Voting is Flawed. Is There a Fix?
The many variations of voting systems seen throughout the world have all been reasonably flawed and unable to scale well beyond the size of a small classroom. Yet most of us still get involved anyway, simply because it's the way things work at the moment. We're just rolling with the punches. Even on Steem. What? You think the adults have it all figured out? The most important thing is to realise here is there are many flaws with our concept of voting.
First of all, not everybody can make and go through all proposals.
This is why most of our collaborative decision making processes only involve small groups of people determining what the general public votes on. You would think that in a society made up of individuals, we could all list our individual opinions, ordered algorithmically before getting a consensus through some voting process that covers it all. That's hardly even the case! Our methods of voting today are unable to scale well. There are bottlenecks whenever we pass information from one stage to the next.
Secondly, proposal list ordering is imperfect as we only have finite time and attention.
If you've tried curating on Steem, you will know what I mean. Even if the first ten that appears on screen are total crap, you might even push yourself to give out a vote for many different reasons like affinity to popularity, mood, relationship, patience, time, returns, etc. In small groups of people, the process may be fairly representative. But it all breaks down when we take it to the level of large communities.
Thirdly, most, if not all voters have incomplete knowledge.
Voters are assumed to be making informed decisions. Given the huge body of proposals, candidates, and socioeconomic complexities present in massive democracies, do voters really vote with full scrutiny and knowledge, or more likely through knowledge given off by information proxies we trust? Voting games usually end up being popularity contests.
Finally, voting systems can be easily exploited.
It doesn’t matter if voting is so-called tamper-proof and sybil-resistant through the use of indelible ink, identity checks, or even blockchain technology. There's just no way to properly secure any voting platforms, especially around the premise of one person, one vote (also known as account-based voting). Anyone telling you otherwise must have not thought through the problem well enough. Identity can be gamed, made up. This is why Bitcoin uses Proof-of-Work, and Steem, Delegated Proof-of-Stake. Not saying they're perfect, but they seem to work fairly well in massively open, permissionless environments where "Proof-of-Identity" is likely impossible.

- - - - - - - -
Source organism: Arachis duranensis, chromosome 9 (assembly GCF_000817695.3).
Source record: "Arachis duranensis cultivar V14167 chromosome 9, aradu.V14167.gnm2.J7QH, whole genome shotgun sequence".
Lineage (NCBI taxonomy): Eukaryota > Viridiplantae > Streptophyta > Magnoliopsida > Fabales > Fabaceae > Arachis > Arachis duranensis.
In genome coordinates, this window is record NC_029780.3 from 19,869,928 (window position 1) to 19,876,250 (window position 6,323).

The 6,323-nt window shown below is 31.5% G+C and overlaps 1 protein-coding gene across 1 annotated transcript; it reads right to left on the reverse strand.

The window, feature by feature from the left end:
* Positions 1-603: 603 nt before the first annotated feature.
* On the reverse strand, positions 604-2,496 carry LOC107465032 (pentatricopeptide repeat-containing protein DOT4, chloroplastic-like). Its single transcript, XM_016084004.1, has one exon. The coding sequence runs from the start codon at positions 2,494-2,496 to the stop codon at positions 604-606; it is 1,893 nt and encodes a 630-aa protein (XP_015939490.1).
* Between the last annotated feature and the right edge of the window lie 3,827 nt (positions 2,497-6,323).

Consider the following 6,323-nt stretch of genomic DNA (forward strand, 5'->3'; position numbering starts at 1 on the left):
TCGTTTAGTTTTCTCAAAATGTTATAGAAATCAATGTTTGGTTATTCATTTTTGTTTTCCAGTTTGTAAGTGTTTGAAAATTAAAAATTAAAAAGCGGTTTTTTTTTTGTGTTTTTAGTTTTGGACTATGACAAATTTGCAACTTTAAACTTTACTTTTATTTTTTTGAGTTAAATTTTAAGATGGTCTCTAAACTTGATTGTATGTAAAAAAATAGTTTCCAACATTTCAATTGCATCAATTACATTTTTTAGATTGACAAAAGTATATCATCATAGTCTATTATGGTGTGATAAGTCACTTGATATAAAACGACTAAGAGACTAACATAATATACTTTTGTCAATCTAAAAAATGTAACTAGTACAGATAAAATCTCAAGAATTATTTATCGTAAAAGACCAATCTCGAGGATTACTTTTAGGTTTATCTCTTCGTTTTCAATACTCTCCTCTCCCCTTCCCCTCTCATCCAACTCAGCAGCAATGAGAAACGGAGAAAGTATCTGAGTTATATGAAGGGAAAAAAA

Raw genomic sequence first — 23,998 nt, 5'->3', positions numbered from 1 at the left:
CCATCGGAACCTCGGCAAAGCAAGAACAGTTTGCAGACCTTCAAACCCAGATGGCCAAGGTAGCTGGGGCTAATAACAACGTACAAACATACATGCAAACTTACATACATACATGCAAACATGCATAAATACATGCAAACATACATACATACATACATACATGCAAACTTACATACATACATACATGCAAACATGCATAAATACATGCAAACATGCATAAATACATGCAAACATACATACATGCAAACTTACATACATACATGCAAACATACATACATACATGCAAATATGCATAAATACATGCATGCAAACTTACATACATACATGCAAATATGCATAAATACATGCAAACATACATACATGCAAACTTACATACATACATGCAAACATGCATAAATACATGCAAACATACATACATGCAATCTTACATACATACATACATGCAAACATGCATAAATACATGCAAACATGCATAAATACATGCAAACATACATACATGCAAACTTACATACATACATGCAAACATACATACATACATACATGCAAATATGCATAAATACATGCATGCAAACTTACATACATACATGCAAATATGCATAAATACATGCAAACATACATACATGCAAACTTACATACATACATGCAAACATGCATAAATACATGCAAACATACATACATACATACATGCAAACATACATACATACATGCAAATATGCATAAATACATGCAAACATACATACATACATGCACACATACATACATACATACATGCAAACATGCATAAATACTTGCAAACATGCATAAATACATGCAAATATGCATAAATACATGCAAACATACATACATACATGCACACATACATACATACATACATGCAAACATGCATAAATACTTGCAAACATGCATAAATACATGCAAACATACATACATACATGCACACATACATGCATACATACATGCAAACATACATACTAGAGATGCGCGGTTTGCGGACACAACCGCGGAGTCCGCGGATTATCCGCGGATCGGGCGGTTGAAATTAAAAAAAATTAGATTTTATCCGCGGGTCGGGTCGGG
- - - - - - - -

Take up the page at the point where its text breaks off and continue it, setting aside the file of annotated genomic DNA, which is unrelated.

Why do we ever vote in the first place? It's just a means to an end. It's a way for groups of people to come together through some method of consensus to achieve desired outcomes. Given the inefficiencies of the voting enterprise, what if we have something that works way better? Less friction, more satisfaction, and perhaps, much better outcomes?
Good news: it may be possible to surpass the performance limitations imposed by some of the outmoded voting implementations. A small group people are already working on it now. But it's certainly not just a simple upgrade, as it would be the same crap if we just try to shove legacy voting methodologies into blockchains. Voting is just a process to reach consensus anyway, so the point is to have better ways of achieving consensus in a way that the aggregate of participants feel is fair, inclusive, and representative.
Our traditional ways of achieving consensus will still be around for some time, even in the blockchain space. But I suspect their performance will be outpaced in great orders of magnitude by a platform that is able to actually scale discussions and consensus formation. Blockchains like Bitcoin, Ethereum, and Steem are a glimpse of what is to come. Only time will tell. Please check out and meditate on these blogposts: The New Tau & The Power of Tau.
Some supporting resources
- Social Choice Theory
- Social Choice and Individual Values
- Arrow's Impossibility Theorem
- The Strategy of Voting: Social Preference Functions
- Electoral System
- Voting Paradox
Follow me @kevinwong